Gov. Christie’s Money Trail

Gov. Chris Christie of New Jersey, who is toying with the idea of running for president, has yet to show sufficient interest in managing the public’s money in ways that benefit the public. He talks plenty tough, but can he make hard decisions that help ordinary people, even when it might hurt him politically?

His record on this score has been dismal. Time and again, he has used dubious strategies to avoid raising taxes (sparing him from inevitable criticism by party conservatives), even when increasing taxes would be the right thing to do. Such tactics have not helped the state. New Jersey’s bond rating took another hit when Mr. Christie, facing a big budget shortfall, rejected the usual remedies — cutting costs, borrowing money or raising taxes — and instead cut state contributions to the public employees’ pension fund.

Mr. Christie’s style of governance made big headlines last year when it was revealed that to punish a political foe,<!–more–> some of his associates had created a massive traffic jam that lasted for days near the George Washington Bridge. Since then the spotlight has grown even bigger.

The latest news involves what appears to be a diversion of funds originally intended for a vital tunnel under the Hudson River to a bridge repair job that normally would have been paid for by state funds. In 2010, Mr. Christie canceled plans for the tunnel, a decision that itself was a huge mistake. The Times reportedlast week that the Securities and Exchange Commission and the office of the Manhattan district attorney, Cyrus Vance Jr., were investigating Mr. Christie’s efforts to use part of the $1.8 billion that belonged to the Port Authority of New York and New Jersey, and was earmarked for the tunnel, to rebuild a deteriorating bridge known as the Pulaski Skyway.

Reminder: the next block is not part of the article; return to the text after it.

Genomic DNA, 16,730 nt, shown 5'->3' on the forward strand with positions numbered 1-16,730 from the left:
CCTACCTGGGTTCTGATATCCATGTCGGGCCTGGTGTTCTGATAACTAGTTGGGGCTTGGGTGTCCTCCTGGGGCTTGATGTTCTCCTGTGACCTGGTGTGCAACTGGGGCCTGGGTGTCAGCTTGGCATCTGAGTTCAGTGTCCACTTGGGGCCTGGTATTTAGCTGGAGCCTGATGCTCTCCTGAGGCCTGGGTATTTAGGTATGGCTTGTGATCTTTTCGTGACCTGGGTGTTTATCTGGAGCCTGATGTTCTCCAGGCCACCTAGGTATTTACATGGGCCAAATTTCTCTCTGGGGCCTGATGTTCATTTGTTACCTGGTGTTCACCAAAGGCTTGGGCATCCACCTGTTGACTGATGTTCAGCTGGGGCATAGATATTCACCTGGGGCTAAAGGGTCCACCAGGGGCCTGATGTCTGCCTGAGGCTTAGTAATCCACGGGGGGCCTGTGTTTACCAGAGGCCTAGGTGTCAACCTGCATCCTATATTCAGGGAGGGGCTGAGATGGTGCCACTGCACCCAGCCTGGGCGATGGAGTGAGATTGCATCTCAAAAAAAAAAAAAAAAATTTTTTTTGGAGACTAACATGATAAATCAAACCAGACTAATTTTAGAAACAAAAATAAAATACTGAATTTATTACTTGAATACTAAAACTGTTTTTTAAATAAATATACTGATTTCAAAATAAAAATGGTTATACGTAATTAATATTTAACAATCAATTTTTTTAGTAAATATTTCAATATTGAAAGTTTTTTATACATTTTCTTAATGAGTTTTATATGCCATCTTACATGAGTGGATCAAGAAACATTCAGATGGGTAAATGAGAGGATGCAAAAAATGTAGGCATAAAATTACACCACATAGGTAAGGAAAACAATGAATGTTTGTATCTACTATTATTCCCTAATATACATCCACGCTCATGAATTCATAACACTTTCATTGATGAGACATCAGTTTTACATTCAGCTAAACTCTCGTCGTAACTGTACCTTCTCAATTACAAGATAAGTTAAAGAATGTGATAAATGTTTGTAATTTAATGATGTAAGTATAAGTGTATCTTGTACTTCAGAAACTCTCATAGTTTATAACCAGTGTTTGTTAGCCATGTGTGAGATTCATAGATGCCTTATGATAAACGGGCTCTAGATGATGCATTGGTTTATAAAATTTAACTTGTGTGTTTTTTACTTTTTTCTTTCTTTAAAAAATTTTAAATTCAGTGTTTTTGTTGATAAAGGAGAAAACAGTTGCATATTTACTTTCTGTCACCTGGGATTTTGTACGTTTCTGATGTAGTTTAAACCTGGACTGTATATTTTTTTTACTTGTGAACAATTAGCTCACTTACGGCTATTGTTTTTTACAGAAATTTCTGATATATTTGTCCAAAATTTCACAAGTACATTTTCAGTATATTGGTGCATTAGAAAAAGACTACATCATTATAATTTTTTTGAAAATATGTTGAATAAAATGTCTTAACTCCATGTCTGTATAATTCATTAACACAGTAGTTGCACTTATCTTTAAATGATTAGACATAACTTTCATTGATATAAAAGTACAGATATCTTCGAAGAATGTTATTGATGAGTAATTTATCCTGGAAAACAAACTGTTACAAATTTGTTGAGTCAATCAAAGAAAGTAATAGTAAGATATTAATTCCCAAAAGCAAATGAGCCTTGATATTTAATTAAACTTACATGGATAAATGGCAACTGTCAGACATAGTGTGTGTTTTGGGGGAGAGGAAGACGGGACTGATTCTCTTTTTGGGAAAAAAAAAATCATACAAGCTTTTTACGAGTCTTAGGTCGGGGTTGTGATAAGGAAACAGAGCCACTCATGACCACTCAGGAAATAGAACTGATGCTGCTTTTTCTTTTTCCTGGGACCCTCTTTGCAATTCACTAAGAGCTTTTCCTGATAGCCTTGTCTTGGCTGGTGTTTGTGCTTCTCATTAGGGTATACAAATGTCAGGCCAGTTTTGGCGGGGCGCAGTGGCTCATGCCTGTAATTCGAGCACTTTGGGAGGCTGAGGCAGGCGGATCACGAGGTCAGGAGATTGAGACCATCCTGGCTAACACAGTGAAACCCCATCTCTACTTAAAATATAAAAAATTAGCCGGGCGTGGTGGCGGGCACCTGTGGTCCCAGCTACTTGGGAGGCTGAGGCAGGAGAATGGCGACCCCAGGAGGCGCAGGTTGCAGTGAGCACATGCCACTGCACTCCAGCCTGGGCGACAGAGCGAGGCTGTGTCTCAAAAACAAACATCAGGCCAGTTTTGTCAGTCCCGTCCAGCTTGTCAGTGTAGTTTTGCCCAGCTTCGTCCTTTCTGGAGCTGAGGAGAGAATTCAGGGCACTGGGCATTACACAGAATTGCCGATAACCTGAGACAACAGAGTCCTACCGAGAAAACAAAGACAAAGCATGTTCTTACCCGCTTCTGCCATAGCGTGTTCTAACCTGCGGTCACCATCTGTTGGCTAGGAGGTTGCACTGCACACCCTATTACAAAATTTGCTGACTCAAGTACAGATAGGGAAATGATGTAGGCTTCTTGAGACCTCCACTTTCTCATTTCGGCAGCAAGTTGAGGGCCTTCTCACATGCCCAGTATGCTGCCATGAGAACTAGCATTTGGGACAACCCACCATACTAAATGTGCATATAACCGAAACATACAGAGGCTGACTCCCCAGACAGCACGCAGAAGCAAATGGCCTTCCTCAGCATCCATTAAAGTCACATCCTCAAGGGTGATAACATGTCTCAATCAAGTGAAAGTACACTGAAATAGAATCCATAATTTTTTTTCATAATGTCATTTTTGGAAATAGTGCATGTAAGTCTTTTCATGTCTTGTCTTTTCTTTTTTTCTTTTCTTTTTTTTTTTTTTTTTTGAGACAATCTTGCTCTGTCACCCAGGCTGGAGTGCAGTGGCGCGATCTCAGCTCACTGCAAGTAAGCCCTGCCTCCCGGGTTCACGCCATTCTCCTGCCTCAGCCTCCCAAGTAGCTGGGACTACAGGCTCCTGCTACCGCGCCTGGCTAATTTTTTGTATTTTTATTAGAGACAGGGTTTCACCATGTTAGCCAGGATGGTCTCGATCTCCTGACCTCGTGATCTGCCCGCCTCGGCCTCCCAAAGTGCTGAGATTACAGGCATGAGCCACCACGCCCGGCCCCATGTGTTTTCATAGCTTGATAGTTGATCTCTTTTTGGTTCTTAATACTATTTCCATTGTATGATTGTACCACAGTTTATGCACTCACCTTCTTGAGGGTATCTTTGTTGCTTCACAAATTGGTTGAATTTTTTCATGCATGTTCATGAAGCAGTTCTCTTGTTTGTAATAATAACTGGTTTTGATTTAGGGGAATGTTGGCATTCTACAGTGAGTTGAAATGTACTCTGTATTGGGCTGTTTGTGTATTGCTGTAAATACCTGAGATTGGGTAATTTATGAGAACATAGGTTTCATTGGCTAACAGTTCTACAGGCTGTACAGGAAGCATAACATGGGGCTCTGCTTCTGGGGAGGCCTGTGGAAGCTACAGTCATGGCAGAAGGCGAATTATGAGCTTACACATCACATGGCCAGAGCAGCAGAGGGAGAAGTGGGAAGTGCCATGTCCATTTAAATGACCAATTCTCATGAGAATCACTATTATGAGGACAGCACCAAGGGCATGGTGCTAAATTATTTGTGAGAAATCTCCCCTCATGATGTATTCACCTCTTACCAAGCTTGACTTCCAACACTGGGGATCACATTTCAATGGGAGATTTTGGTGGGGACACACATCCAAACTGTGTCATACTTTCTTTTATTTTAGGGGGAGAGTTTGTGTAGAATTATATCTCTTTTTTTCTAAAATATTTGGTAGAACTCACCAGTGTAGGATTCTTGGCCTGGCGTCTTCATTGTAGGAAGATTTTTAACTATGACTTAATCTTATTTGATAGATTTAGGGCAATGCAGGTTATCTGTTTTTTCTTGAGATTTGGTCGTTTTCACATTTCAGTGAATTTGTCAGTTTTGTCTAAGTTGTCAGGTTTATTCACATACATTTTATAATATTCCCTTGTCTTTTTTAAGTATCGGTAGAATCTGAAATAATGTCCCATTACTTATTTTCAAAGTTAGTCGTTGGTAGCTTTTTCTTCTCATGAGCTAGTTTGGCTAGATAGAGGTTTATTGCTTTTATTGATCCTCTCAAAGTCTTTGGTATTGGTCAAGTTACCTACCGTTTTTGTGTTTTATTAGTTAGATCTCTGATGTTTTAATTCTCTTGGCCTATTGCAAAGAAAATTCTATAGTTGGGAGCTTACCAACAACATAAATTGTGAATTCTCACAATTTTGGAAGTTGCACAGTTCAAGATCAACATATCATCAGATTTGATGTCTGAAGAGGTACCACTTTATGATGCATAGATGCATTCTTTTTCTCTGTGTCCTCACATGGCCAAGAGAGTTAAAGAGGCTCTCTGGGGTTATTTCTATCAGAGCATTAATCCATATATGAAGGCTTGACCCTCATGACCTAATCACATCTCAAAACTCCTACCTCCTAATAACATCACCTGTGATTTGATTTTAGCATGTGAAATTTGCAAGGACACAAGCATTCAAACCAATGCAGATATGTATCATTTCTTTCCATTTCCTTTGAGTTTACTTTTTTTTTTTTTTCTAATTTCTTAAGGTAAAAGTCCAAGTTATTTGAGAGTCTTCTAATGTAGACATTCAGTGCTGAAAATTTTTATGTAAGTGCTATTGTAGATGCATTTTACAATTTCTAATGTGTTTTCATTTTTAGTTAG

Mr. Christie and his lawyers somehow persuaded the authority to agree that the skyway was an access road to the Lincoln Tunnel, which is under the authority’s control, and thus eligible for authority funds. The result is that the authority is paying to fix an 80-year-old bridge, relieving the governor of the need to raise New Jersey’s gas tax, the second lowest in the country, to generate state funds that could have been applied to the bridge work.

There are other instances of milking the authority to preserve Mr. Christie’s reputation as an anti-taxer. This month, The Times reported that the authority greatly overpaid for a 131-acre tract in the city of Bayonne, N.J. The infusion of authority funds helped keep the city from going bankrupt and costing the state millions.

Meanwhile, The Guardian reported last Thursday that Mr. Christie’s administration had favored Republican donors with over $1.25 billion in tax-break subsidies since 2012. It found that after Mr. Christie appointed a close ally to head a “bank for business,” 21 of the top 30 corporate subsidies went to ventures “involving firms that made significant donations to Republicans, or had senior executives who did.” Only one recipient in this top tier appeared to be strongly Democratic, The Guardian reported.

The Christie administration spokesman, Michael Drewniak, said that all of these tax subsidy deals were based on economic facts — promises of jobs, increases in tax payments, spending, and so on. “Political contributions are not considered,” he said. Mr. Christie has presented himself nationally as a straight-talking politician who can work with Democrats and attract voters from both parties. That image is taking a beating.